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Yes, they make a rear one. Awol will no doubt be posting on that shortly, as I'm just sending the one I bought with my front.

Yes, it's sort of all plug and play as long as you buy a throttle with the small black connector and get your own PAS and battery. The controller has bullet connectors for the battery, which you'll probably want to change for your favourite.

I have a brilliant solution for the battery - details to follow later in the build.
 
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awol

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Sep 4, 2013
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Yes, they make a rear one. Awol will no doubt be posting on that shortly
I'm feeling under pressure now and need to sort a bike out for it quick.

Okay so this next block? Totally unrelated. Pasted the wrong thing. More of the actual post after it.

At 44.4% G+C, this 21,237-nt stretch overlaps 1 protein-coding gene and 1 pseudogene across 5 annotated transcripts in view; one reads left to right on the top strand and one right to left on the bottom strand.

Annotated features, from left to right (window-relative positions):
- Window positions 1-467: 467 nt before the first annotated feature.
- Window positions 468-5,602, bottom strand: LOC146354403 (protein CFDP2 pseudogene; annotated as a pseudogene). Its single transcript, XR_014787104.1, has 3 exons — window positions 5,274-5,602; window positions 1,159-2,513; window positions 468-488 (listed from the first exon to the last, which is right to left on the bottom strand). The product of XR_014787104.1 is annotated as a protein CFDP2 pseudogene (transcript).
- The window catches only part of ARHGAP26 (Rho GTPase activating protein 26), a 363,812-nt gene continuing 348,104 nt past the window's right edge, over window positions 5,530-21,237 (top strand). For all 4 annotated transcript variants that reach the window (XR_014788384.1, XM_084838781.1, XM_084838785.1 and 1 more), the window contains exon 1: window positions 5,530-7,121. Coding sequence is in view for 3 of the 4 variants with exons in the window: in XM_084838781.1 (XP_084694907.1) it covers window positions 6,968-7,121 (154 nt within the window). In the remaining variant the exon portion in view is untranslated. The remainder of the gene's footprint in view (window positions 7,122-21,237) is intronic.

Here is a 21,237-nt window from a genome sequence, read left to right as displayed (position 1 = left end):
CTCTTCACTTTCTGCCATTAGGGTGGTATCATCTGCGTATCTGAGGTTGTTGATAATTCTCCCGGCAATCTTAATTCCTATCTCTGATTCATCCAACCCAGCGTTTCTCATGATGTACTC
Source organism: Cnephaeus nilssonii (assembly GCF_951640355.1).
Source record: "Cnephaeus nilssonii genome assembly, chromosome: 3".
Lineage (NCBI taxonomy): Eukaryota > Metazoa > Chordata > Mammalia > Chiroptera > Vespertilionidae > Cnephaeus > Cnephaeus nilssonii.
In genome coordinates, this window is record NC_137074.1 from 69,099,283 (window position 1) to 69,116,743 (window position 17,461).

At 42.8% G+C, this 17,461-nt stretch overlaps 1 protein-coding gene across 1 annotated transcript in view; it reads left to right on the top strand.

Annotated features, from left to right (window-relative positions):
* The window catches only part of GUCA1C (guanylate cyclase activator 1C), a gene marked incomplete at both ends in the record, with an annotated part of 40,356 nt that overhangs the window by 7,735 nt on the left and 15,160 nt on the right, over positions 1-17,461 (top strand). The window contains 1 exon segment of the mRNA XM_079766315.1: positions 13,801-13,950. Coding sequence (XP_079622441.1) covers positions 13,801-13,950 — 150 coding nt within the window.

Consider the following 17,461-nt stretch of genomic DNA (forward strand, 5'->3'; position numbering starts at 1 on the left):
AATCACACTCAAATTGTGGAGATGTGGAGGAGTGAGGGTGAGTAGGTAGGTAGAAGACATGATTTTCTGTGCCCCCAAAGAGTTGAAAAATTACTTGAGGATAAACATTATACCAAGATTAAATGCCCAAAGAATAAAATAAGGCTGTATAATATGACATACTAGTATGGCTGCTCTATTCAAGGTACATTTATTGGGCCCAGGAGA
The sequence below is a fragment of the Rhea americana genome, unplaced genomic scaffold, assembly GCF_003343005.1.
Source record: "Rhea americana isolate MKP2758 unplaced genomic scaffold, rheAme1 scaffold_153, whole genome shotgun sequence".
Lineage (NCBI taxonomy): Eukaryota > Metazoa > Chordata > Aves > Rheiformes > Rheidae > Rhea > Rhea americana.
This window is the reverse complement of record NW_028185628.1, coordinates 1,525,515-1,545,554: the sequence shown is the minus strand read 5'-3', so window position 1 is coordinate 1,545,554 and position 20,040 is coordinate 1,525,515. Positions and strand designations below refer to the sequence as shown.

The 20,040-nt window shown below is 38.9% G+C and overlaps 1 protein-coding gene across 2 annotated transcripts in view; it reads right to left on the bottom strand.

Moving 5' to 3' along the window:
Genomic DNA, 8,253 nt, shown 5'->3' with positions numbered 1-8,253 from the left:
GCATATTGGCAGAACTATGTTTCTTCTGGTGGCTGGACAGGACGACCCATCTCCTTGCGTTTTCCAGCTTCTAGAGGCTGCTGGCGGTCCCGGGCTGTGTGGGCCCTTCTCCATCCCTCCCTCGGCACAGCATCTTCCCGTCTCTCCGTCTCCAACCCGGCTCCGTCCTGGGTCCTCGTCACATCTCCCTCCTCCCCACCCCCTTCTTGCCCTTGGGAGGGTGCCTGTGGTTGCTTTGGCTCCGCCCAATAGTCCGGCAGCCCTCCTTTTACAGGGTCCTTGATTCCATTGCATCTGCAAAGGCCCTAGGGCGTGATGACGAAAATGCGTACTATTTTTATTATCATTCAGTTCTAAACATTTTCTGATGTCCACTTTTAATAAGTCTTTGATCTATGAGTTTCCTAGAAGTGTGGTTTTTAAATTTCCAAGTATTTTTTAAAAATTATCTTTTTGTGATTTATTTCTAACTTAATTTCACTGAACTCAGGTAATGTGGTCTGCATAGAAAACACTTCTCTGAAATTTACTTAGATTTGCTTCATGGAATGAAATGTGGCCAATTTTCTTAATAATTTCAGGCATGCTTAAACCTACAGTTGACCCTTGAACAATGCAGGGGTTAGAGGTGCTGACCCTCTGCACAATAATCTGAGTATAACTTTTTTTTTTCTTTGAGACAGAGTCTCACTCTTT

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36 spokes. I forgot to ask whether they did other arrangements. Now my rims won't match. Mind, you, these motors are so cheap (about £125 with controllers and LCD - even less for just the motor), if it does the job, I might see if they do a 28 hole one to get matching rims.
 

anotherkiwi

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What windings do they have? You asked that question for sure! Then we just need to know if it will handle 44.4 V at 17-18 Amps... :eek:
 
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It's wound to hit peak power at 15 mph with 36v. The power rams down after that. That means 20 mph at 48v. It's a tiny motor. Don't think about it hauling heavyweights up hills. If I can find a decent controller, I'll try it at 48v, but no more than 12 amps.

The motor outputs about 350w at peak. I've been trying my present bike on level 3, which is 250w input power and something like 200w output. I find that that's enough for what I need on my MTB, though I have to pedal hard to get up the steepest hills. With a weight saving of 10kg (10%) and 50% more power, this new build should be more than adequate. After all, I can do all my rides on my road bike, so having 300w to help me with only a 3kg weight penalty should be pretty good.